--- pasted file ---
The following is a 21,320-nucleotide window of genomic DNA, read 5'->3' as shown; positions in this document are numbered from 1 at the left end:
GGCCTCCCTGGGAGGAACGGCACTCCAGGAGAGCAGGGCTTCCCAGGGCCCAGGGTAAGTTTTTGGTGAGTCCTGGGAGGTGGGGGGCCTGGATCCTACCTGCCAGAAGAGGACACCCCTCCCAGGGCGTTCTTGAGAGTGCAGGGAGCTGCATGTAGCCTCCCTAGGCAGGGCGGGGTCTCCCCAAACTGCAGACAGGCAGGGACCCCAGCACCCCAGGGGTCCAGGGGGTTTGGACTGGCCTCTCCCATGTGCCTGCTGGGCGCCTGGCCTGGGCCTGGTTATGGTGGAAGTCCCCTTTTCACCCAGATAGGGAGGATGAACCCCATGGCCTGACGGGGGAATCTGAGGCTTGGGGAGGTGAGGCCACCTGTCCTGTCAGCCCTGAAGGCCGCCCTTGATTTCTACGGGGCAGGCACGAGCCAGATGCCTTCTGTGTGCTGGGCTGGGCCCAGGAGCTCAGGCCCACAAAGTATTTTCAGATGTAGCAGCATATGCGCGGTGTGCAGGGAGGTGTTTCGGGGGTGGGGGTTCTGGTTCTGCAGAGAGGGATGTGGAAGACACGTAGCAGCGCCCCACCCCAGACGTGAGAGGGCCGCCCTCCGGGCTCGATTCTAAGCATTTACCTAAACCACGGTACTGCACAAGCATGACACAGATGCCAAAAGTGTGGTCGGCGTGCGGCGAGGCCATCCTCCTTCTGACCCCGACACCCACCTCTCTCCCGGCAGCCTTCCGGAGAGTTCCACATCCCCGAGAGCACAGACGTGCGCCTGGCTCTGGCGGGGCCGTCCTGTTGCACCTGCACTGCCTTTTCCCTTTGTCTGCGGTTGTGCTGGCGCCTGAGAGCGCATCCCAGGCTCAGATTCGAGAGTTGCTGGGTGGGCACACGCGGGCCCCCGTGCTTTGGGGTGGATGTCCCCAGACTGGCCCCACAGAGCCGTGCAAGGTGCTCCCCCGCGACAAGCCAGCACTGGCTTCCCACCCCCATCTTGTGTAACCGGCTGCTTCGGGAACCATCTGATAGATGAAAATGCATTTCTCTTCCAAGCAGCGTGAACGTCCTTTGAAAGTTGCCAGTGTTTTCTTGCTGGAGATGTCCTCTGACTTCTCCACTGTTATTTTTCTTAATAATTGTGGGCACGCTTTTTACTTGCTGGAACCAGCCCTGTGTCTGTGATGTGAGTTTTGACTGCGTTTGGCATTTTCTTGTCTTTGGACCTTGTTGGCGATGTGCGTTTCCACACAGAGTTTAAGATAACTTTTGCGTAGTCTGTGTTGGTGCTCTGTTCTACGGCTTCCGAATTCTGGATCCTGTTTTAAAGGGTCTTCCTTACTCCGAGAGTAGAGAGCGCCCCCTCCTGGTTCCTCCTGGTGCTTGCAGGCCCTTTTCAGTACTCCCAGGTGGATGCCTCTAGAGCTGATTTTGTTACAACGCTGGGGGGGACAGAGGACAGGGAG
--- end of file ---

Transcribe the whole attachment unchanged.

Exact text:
The following is a 21,320-nucleotide window of genomic DNA, read 5'->3' as shown; positions in this document are numbered from 1 at the left end:
GGCCTCCCTGGGAGGAACGGCACTCCAGGAGAGCAGGGCTTCCCAGGGCCCAGGGTAAGTTTTTGGTGAGTCCTGGGAGGTGGGGGGCCTGGATCCTACCTGCCAGAAGAGGACACCCCTCCCAGGGCGTTCTTGAGAGTGCAGGGAGCTGCATGTAGCCTCCCTAGGCAGGGCGGGGTCTCCCCAAACTGCAGACAGGCAGGGACCCCAGCACCCCAGGGGTCCAGGGGGTTTGGACTGGCCTCTCCCATGTGCCTGCTGGGCGCCTGGCCTGGGCCTGGTTATGGTGGAAGTCCCCTTTTCACCCAGATAGGGAGGATGAACCCCATGGCCTGACGGGGGAATCTGAGGCTTGGGGAGGTGAGGCCACCTGTCCTGTCAGCCCTGAAGGCCGCCCTTGATTTCTACGGGGCAGGCACGAGCCAGATGCCTTCTGTGTGCTGGGCTGGGCCCAGGAGCTCAGGCCCACAAAGTATTTTCAGATGTAGCAGCATATGCGCGGTGTGCAGGGAGGTGTTTCGGGGGTGGGGGTTCTGGTTCTGCAGAGAGGGATGTGGAAGACACGTAGCAGCGCCCCACCCCAGACGTGAGAGGGCCGCCCTCCGGGCTCGATTCTAAGCATTTACCTAAACCACGGTACTGCACAAGCATGACACAGATGCCAAAAGTGTGGTCGGCGTGCGGCGAGGCCATCCTCCTTCTGACCCCGACACCCACCTCTCTCCCGGCAGCCTTCCGGAGAGTTCCACATCCCCGAGAGCACAGACGTGCGCCTGGCTCTGGCGGGGCCGTCCTGTTGCACCTGCACTGCCTTTTCCCTTTGTCTGCGGTTGTGCTGGCGCCTGAGAGCGCATCCCAGGCTCAGATTCGAGAGTTGCTGGGTGGGCACACGCGGGCCCCCGTGCTTTGGGGTGGATGTCCCCAGACTGGCCCCACAGAGCCGTGCAAGGTGCTCCCCCGCGACAAGCCAGCACTGGCTTCCCACCCCCATCTTGTGTAACCGGCTGCTTCGGGAACCATCTGATAGATGAAAATGCATTTCTCTTCCAAGCAGCGTGAACGTCCTTTGAAAGTTGCCAGTGTTTTCTTGCTGGAGATGTCCTCTGACTTCTCCACTGTTATTTTTCTTAATAATTGTGGGCACGCTTTTTACTTGCTGGAACCAGCCCTGTGTCTGTGATGTGAGTTTTGACTGCGTTTGGCATTTTCTTGTCTTTGGACCTTGTTGGCGATGTGCGTTTCCACACAGAGTTTAAGATAACTTTTGCGTAGTCTGTGTTGGTGCTCTGTTCTACGGCTTCCGAATTCTGGATCCTGTTTTAAAGGGTCTTCCTTACTCCGAGAGTAGAGAGCGCCCCCTCCTGGTTCCTCCTGGTGCTTGCAGGCCCTTTTCAGTACTCCCAGGTGGATGCCTCTAGAGCTGATTTTGTTACAACGCTGGGGGGGACAGAGGACAGGGAG